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Re: Are we really all made of stardust?
Posted by: riverhousebill ()
Date: August 08, 2018 10:10AM

two trillion galaxies—10 times more than previously thought. Typical galaxies,

Spectacular revelations courtesy of Hubble
After 28 years in space, the Hubble Space Telescope is sending back some of its most beautiful and revealing images from across the vast universe.
Jul 22
Bill Whitaker

When we look up at the stars, it's humbling to realize we're only getting a peek at what's up there, that way beyond what's visible to the naked eye lie wondrous galaxies we never knew existed… until the Hubble Space Telescope. For 28 years, since it was launched, Hubble has been sending us stunning images of the vast heavens. As we first told you in October, astronauts have repeatedly upgraded Hubble over the years, making its discoveries increasingly dramatic. Tonight, we'll take you back up to Hubble, and billions of lightyears beyond, to see some of its latest, most spectacular revelations.

The Hubble Space Telescope NASA
NASA celebrates Hubble's birthday each year by giving us a gift -- a new, breath-taking view of our universe. The latest birthday card: this elegant swirl of galaxies dancing in tandem deep in space. Last year -- this bubble of stellar gases floating among the stars, like a diaphanous, cosmic jellyfish. Hubble has shown us radiant rose-shaped galaxies stretching across deep space; and dramatic towering clouds of gas teeming with the stuff of creation. Stars are born here. Year after year, in the infinite black canvas overhead, Hubble paints an ever-expanding picture of our universe -- an awe-inspiring light show for us to admire ... and for scientists to study.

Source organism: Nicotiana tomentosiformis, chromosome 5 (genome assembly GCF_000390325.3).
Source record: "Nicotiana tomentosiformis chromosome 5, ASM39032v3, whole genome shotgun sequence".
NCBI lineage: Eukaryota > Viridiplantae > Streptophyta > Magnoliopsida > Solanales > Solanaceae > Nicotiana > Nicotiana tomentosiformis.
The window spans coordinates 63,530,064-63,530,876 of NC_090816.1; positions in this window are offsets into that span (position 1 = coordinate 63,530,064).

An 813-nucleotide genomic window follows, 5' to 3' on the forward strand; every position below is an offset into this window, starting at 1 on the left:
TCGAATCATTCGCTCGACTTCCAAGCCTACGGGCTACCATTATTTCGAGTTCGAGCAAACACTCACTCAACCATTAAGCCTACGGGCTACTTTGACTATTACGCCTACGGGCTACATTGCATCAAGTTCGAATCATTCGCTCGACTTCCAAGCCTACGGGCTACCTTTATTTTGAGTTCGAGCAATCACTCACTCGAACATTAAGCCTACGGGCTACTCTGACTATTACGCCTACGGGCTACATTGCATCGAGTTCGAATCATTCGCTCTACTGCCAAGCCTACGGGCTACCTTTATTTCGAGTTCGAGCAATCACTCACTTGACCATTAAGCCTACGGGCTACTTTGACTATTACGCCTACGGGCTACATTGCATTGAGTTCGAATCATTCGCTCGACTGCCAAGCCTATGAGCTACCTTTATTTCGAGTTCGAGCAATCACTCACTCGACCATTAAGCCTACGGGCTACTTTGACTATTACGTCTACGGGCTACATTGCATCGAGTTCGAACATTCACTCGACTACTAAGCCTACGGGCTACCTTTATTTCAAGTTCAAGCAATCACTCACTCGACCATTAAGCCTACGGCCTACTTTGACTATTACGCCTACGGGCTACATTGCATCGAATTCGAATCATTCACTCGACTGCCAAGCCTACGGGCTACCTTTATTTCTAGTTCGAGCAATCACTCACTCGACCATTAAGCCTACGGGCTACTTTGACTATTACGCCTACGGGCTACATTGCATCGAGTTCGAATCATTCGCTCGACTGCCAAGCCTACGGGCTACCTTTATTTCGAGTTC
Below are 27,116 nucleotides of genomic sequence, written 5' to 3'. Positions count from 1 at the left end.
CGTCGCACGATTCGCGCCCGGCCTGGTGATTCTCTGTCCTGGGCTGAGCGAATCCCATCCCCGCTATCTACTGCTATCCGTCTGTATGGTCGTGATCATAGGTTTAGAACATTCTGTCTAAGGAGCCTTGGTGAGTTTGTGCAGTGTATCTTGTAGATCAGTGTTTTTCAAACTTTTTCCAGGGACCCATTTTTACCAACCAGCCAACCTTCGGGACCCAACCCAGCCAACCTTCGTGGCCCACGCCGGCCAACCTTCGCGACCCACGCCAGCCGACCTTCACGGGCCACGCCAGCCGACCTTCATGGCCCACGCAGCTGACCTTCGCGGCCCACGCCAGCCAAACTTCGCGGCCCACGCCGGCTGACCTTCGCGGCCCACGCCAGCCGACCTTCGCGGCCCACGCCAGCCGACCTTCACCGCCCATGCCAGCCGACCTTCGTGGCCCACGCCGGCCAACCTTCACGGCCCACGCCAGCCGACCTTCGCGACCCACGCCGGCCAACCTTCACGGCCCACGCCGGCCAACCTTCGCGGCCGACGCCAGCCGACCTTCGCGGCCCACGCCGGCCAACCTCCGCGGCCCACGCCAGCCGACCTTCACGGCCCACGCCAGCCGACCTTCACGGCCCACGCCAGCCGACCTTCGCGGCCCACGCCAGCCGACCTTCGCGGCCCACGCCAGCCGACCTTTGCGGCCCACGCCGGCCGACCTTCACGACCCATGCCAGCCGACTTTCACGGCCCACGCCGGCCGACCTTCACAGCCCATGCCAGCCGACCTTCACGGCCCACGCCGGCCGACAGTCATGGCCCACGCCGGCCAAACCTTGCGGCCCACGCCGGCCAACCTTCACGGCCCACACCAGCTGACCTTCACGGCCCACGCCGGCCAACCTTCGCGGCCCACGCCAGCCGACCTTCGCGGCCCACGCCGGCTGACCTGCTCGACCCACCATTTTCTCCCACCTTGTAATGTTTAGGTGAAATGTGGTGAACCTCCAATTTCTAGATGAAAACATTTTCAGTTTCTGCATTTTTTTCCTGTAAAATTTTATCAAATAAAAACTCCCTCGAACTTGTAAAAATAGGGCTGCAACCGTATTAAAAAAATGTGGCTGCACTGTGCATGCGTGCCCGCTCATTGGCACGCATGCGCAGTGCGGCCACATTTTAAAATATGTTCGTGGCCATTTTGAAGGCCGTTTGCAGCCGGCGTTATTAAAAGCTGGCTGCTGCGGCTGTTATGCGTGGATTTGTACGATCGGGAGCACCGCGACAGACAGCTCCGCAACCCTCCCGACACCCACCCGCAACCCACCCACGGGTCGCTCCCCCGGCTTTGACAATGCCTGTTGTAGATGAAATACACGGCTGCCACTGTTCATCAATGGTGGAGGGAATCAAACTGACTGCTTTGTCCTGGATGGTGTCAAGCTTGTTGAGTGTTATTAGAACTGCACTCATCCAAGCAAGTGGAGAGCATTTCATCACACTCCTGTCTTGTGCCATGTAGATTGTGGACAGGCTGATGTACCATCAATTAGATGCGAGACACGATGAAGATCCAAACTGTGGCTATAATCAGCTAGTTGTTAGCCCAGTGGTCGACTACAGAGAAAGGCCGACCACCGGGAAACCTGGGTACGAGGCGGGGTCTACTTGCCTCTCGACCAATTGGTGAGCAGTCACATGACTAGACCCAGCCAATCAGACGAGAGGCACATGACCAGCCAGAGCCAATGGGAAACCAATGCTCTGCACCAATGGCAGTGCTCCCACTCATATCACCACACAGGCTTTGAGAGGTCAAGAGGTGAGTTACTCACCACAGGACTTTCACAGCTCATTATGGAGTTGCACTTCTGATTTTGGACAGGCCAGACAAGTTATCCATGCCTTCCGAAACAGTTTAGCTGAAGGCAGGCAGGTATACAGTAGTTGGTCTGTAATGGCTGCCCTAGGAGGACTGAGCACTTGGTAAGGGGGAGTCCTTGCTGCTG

AMBER STRAUGHN: I believe Hubble has been the single most transformative scientific instrument that we've ever built.

"Most transformative," says NASA astrophysicist Amber Straughn, because Hubble keeps improving our understanding of the universe. She showed us what Hubble discovered after staring for days into what seemed to be an empty black patch -- a deep, dark void -- in outer space.

NASA astrophysicist Amber Straughn and 60 Minutes correspondent Bill Whitaker CBS NEWS
AMBER STRAUGHN: The original Hubble deep field is located just above the Big Dipper. It's a part of the sky that most people are familiar with. It's a blank piece of sky.

"I believe Hubble has been the single most transformative scientific instrument that we've ever built."
BILL WHITAKER: So just nothing in here, just darkness.

AMBER STRAUGHN: Nothing at all. Complete darkness. And then, when we look at it with Hubble, what we see is thousands of galaxies.

BILL WHITAKER: Not just stars.



AMBER STRAUGHN: Galaxies outside of our own. Something we never imagined.

BILL WHITAKER: Is it that Hubble just stares into that dark spot until the light penetrates and reveals itself?

AMBER STRAUGHN: That's exactly what happens. It's sometimes many, many, many days of just staring at one part of the sky and allowing the photons to collect on your detector.

BILL WHITAKER: And this is what's revealed.

AMBER STRAUGHN: And this is what's revealed.